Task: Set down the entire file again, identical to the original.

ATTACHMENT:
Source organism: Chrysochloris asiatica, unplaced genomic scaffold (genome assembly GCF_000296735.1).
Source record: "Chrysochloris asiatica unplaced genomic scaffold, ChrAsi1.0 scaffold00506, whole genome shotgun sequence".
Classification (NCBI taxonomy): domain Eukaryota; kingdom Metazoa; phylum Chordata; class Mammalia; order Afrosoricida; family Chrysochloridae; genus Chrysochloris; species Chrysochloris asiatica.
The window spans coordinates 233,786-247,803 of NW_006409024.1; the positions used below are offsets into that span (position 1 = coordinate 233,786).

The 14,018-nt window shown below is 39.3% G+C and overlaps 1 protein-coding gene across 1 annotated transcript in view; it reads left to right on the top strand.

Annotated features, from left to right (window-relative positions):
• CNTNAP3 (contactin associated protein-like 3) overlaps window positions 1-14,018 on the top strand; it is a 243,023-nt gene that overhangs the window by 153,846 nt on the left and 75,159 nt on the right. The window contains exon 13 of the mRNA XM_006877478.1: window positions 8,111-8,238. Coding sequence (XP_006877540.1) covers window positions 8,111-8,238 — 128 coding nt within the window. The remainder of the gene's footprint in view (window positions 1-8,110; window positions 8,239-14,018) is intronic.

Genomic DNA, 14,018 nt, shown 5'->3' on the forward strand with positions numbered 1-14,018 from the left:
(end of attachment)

Source organism: Chrysochloris asiatica, unplaced genomic scaffold (genome assembly GCF_000296735.1).
Source record: "Chrysochloris asiatica unplaced genomic scaffold, ChrAsi1.0 scaffold00506, whole genome shotgun sequence".
Classification (NCBI taxonomy): domain Eukaryota; kingdom Metazoa; phylum Chordata; class Mammalia; order Afrosoricida; family Chrysochloridae; genus Chrysochloris; species Chrysochloris asiatica.
The window spans coordinates 233,786-247,803 of NW_006409024.1; the positions used below are offsets into that span (position 1 = coordinate 233,786).

The 14,018-nt window shown below is 39.3% G+C and overlaps 1 protein-coding gene across 1 annotated transcript in view; it reads left to right on the top strand.

Annotated features, from left to right (window-relative positions):
• CNTNAP3 (contactin associated protein-like 3) overlaps window positions 1-14,018 on the top strand; it is a 243,023-nt gene that overhangs the window by 153,846 nt on the left and 75,159 nt on the right. The window contains exon 13 of the mRNA XM_006877478.1: window positions 8,111-8,238. Coding sequence (XP_006877540.1) covers window positions 8,111-8,238 — 128 coding nt within the window. The remainder of the gene's footprint in view (window positions 1-8,110; window positions 8,239-14,018) is intronic.

Genomic DNA, 14,018 nt, shown 5'->3' on the forward strand with positions numbered 1-14,018 from the left: